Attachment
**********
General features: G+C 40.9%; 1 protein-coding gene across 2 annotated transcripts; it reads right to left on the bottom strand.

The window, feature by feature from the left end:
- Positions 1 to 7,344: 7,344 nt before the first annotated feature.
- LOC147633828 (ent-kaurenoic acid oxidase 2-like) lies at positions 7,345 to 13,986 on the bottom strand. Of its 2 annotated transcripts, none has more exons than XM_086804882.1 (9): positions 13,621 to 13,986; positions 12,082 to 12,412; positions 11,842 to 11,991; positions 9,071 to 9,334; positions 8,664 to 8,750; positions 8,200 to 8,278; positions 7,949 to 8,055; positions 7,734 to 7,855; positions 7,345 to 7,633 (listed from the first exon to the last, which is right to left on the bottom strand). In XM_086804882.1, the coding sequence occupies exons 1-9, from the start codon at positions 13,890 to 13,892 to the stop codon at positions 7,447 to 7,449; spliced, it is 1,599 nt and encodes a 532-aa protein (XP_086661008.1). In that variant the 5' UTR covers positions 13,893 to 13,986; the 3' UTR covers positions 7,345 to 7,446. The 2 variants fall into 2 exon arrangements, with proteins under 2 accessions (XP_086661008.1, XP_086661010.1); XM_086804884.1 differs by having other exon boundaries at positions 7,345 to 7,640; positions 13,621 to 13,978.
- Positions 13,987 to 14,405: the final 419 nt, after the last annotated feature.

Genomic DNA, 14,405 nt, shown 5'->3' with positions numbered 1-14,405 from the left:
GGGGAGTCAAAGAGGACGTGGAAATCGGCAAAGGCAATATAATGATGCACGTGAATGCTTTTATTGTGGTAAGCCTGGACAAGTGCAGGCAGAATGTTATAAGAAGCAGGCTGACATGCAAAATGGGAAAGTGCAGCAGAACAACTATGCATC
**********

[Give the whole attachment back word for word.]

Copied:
General features: G+C 40.9%; 1 protein-coding gene across 2 annotated transcripts; it reads right to left on the bottom strand.

The window, feature by feature from the left end:
- Positions 1 to 7,344: 7,344 nt before the first annotated feature.
- LOC147633828 (ent-kaurenoic acid oxidase 2-like) lies at positions 7,345 to 13,986 on the bottom strand. Of its 2 annotated transcripts, none has more exons than XM_086804882.1 (9): positions 13,621 to 13,986; positions 12,082 to 12,412; positions 11,842 to 11,991; positions 9,071 to 9,334; positions 8,664 to 8,750; positions 8,200 to 8,278; positions 7,949 to 8,055; positions 7,734 to 7,855; positions 7,345 to 7,633 (listed from the first exon to the last, which is right to left on the bottom strand). In XM_086804882.1, the coding sequence occupies exons 1-9, from the start codon at positions 13,890 to 13,892 to the stop codon at positions 7,447 to 7,449; spliced, it is 1,599 nt and encodes a 532-aa protein (XP_086661008.1). In that variant the 5' UTR covers positions 13,893 to 13,986; the 3' UTR covers positions 7,345 to 7,446. The 2 variants fall into 2 exon arrangements, with proteins under 2 accessions (XP_086661008.1, XP_086661010.1); XM_086804884.1 differs by having other exon boundaries at positions 7,345 to 7,640; positions 13,621 to 13,978.
- Positions 13,987 to 14,405: the final 419 nt, after the last annotated feature.

Genomic DNA, 14,405 nt, shown 5'->3' with positions numbered 1-14,405 from the left:
GGGGAGTCAAAGAGGACGTGGAAATCGGCAAAGGCAATATAATGATGCACGTGAATGCTTTTATTGTGGTAAGCCTGGACAAGTGCAGGCAGAATGTTATAAGAAGCAGGCTGACATGCAAAATGGGAAAGTGCAGCAGAACAACTATGCATC